Strauss and Howe apparently have devoted their lives to the study of history and the development of generations in societies. The book is loaded, and I mean, loaded with historical references, some of which I wasn't familiar with until now. By looking at these events, and more importantly, looking at the people that went along with those events, Strauss and Howe noticed some recurring patterns in generations over the centuries. Apply this pattern to our country, and to our future, they have correctly predicted that we are headed for a "Fourth Turning", a time of great criss and peril.
Normally, I shun books that people claim to have "visions of the future" involved with them. They are frequently erroneous and based on the whims of the author. However, "The Fourth Turning" is different. By basing their theories of the future on past events, they offer support and credence to their thoughts. The effect is both enlightening and chilling, but it is one that we simply cannot ignore.
I found every single page of their book fascinating as a study or recent history and future history. Also, I personally found self-enlightenment in reading about the generation in which I belong, the long lost "Gen X" crowd, or the title they label it, "13th".
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Most Recent Customer Reviews
5.0 out of 5 stars Love it
Understand cycles. Then find a gentleman name Celente and hear his info on trends.
A classic book. Read more
Published 7 days ago by Christine Waller
4.0 out of 5 stars Cycle theory presented by generations
The book presents the theory of historical cycles through what happened to generations (G.I., Silent, Boomer 13ers and Millenials) as they came of age and how they will deal with... Read more
Published 21 days ago by knowledge seeker
4.0 out of 5 stars A little repetitive, but worth the read
I got stuck around the middle with the in depth history lesson filled with minutiae, but then again exact detail history has always made me snore... Read more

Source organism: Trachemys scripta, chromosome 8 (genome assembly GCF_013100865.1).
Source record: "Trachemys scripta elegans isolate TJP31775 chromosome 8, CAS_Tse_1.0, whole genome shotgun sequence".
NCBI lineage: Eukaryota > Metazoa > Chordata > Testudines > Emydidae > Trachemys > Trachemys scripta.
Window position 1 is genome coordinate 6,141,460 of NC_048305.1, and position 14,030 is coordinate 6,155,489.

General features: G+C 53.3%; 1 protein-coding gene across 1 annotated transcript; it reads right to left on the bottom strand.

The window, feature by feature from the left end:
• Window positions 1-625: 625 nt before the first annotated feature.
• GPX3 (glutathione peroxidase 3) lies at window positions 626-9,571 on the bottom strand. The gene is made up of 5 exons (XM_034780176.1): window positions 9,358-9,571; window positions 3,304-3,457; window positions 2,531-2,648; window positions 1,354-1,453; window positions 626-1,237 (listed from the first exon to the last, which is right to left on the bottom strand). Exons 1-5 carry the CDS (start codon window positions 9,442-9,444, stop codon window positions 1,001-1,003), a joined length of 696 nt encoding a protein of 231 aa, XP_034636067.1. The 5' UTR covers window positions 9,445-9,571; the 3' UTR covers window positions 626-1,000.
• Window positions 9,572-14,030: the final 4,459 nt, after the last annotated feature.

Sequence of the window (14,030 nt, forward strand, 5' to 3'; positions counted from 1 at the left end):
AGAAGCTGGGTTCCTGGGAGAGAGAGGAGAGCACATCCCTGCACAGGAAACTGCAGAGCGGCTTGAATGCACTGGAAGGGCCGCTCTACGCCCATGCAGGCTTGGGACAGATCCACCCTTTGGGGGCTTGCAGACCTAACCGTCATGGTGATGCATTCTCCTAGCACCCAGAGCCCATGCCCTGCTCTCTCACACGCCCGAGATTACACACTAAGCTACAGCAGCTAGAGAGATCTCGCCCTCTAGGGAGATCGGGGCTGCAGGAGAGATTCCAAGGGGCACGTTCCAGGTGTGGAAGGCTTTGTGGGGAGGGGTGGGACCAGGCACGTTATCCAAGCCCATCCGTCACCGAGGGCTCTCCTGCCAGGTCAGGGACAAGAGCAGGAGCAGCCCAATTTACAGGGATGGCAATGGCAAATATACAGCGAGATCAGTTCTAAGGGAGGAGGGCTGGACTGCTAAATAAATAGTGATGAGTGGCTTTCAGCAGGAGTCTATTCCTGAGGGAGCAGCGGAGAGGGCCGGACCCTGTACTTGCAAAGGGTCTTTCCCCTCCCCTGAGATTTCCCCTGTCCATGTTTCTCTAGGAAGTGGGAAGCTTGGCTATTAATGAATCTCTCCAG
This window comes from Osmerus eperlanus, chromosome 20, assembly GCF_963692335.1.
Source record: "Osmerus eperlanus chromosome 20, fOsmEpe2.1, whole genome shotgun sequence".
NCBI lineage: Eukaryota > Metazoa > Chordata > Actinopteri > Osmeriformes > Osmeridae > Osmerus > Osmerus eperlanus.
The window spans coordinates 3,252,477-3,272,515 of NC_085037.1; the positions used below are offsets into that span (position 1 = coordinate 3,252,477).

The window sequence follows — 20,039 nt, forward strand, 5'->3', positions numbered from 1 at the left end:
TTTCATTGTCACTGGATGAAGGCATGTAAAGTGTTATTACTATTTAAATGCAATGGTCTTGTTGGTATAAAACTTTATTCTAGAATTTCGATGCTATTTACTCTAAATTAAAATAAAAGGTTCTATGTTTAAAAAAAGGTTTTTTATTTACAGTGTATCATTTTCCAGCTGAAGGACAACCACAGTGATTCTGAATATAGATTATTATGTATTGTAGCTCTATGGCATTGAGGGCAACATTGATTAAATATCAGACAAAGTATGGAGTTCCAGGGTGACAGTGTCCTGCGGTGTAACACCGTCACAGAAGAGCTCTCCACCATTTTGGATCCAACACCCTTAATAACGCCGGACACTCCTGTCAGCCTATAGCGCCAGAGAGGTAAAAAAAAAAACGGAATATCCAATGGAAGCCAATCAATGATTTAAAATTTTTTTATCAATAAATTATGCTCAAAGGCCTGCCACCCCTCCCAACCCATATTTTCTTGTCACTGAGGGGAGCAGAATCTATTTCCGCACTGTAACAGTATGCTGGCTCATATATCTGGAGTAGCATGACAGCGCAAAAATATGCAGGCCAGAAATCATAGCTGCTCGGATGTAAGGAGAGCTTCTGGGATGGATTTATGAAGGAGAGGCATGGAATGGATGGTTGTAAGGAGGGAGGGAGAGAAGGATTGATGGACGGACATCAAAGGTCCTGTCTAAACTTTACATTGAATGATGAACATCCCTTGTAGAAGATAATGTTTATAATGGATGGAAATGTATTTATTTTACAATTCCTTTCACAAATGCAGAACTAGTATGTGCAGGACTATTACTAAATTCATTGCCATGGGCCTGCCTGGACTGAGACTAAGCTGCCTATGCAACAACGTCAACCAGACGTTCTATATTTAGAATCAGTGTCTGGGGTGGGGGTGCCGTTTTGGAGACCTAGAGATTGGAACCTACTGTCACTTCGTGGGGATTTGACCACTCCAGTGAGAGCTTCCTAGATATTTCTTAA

Published 1 month ago by Kaleigh L
3.0 out of 5 stars tough reading
The book was hard to follow. Bouncing back and forth with different generations, and using different terms for those generations, did not help. I'm an average reader. Read more
Published 1 month ago by informed
3.0 out of 5 stars Non Review
I bought this for someone else and did not read it myself but only want to get this off my review list, sorry.
Published 2 months ago by Anne Martin
5.0 out of 5 stars The Fourth Turning.
A well-written recap of the authors' previous works published in 1991. Both books read a little like textbooks but well worth the effort and meticulously documented.
Published 2 months ago by Charles D. Kosmerl
4.0 out of 5 stars My son loves this book
My son asked for this book and has read it half way thru and loves it. But, he likes this kind of stuff.
Published 2 months ago by Paige L. Habgood
5.0 out of 5 stars Best "fortune teller" book of all time
Of the literally hundreds of "prepare for the future" books I own this book purchased when it first came out is the absolute best one. Read more
Published 2 months ago by Oz Survivor
3.0 out of 5 stars Good, but Boring
The gist of this book is very real as it was written in the late 1990s and a lot of it has happened or is happening now. Read more
Published 2 months ago by Julie Murphy
1.0 out of 5 stars Conjecture, conjecture, conjecture
This book is a lot of unsupported conjecture. I'm 79 years old, a member of the silent, and the authors observations don't match with many of mine. Read more
Published 2 months ago by Larry Kelly
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Fourth Turning
That is determined by the publisher-I would say in this case, supply and demand. The demand for the paperback in general is on the decline, whilst the demand for digital media multiplies exponentially each year.
Jan 31, 2013 by Jennifer H. Barnes |  See all 2 posts